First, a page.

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Resources to assist line managers in supporting team members with mental health difficulties

It makes sense to support employees who are struggling with mental health problems and enable them to work effectively and manage their own mental health in the workplace.

When supporting staff, it is important not to label people by focusing on a diagnosis. Instead, talk to them about how their condition impacts on their work and seek ways to actively support them to continue effectively in their role.

Back to Staying Safe and Well: Mental Health

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It’s a myth to think people with mental health problems can’t work.

One in six British workers are affected by conditions like anxiety, depression and stress every year. Mental health difficulties can affect anyone.

Almost half of all adults will experience at least one episode of depression during their lifetime (British Journal of Psychiatry 2005).

One in ten new mothers experiences postnatal depression.

About one in 100 people has a severe mental health problem.

Many people effectively manage their mental health problems alongside the demands of a job and daily life, sometimes with treatment and support.

Others experience symptoms of mental ill health but may never be diagnosed with a condition. As everyone’s experience of mental health is different – people with the same condition may have quite different symptoms and coping mechanisms – it is very important to work with people on an individual basis.

Legal obligations

Reasonable adjustments

 Making reasonable adjustments

The Equality Act 2010 recognises disability as being a physical or mental impairment that has a ‘substantial’ and ‘long-term’ negative effect on the person’s ability to do normal daily activities. This means that ‘reasonable adjustments’ must be made to enable the person to do their job.

Adjustments can often be made by the line manager, but for more complex cases UHSE or Occupational Health advice may be needed.

The UK Government Department of Health published guidance in 2012 on making reasonable adjustments in the workplace.

 Access to Work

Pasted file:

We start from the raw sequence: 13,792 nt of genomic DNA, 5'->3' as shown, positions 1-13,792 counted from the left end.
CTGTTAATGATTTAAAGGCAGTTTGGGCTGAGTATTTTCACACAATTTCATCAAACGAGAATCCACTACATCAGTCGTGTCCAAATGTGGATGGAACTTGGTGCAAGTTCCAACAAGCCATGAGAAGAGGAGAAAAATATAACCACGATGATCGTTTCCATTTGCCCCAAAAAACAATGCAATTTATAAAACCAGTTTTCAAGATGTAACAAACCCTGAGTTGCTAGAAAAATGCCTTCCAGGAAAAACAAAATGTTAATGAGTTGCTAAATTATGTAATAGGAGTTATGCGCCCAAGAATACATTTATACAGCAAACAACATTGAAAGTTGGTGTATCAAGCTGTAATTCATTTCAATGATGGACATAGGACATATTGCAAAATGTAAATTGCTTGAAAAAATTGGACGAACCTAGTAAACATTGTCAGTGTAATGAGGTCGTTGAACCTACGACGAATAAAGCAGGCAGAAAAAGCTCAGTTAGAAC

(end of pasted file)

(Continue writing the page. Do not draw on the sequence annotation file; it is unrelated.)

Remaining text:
Access to Work can also help in providing a workplace assessment and will make recommendations for equipment and assistance, some of which can be funded by Access to Work. This must be initiated by the employee. Your department's HR Business Partner can assist with the application.

Health and Safety

 Health and Safety

No person should be more at risk of injury or ill health because of a mental health condition. Risk assessments must consider individual circumstances, especially if a person’s mental health condition or the effects of any medication may put themselves or others at increased risk. There may be tasks that are unsuitable for some people with some mental health conditions.

Advice from UHSE must be sought if there is any question in this respect. An Occupational Health referral may be required.

Sources of help and advice within the University

Seeking advice and assistance as soon as you identify a difficulty often means that a problem can be avoided or at least caught before it becomes a serious issue.

Your department’s HR Manager or HR Advisor (for Occupational Health referrals)

UHSE (for issues that may have a bearing on the health and safety of anyone at work, and for stress-related issues)

 Mental Health First Aid Course - highly recommended for anyone who wants to understand more about common mental health conditions, and how to support the person in getting the help they need.

Equalities and Diversity

Wiki pages:

Maintaining good mental health toolkit

Mental Health Awareness toolkit

It can be immensely helpful to read about people's experiences of their own mental health conditions as this can provide and insight into why people behave as they do.

The Time to Change web site blog pages contain a wealth of experiences from people with a wide range of conditions.

Share Your Story - University of Bath students and staff share their own experiences.

 

 

Other sources of information

Mental Health First Aid Line Managers' resource 2016

Support from MIND, ACAS, Time to Change,  and CIPD.

A Wellness Action Plan can help support the mental health of individuals.

Rethink: Supporting someone with a mental illness

NHS: Returning to work after mental health issues

Gov.uk: When a mental health condition becomes a disability

Time to Change: Support for employees with mental health problems

Royal College of Psychiatrists: Work and Mental Health

MIND: Mental health at Work

MIND: How to support staff who are experiencing a mental health problem

Mental Health Foundation: Supporting colleagues

Mental Health Foundation: Tackling the Effects of Stress

Education Support Partnership: Get support (free resource for staff in H.E. and F.E. – including access to emergency counselling)

Listening skills

 Listening skills

One of the most helpful things you can do to support someone with a mental health condition is to simply listen to the person.

CIPD: Seven Top Techniques

Samaritans: Active Listening

 

 

 

 

 

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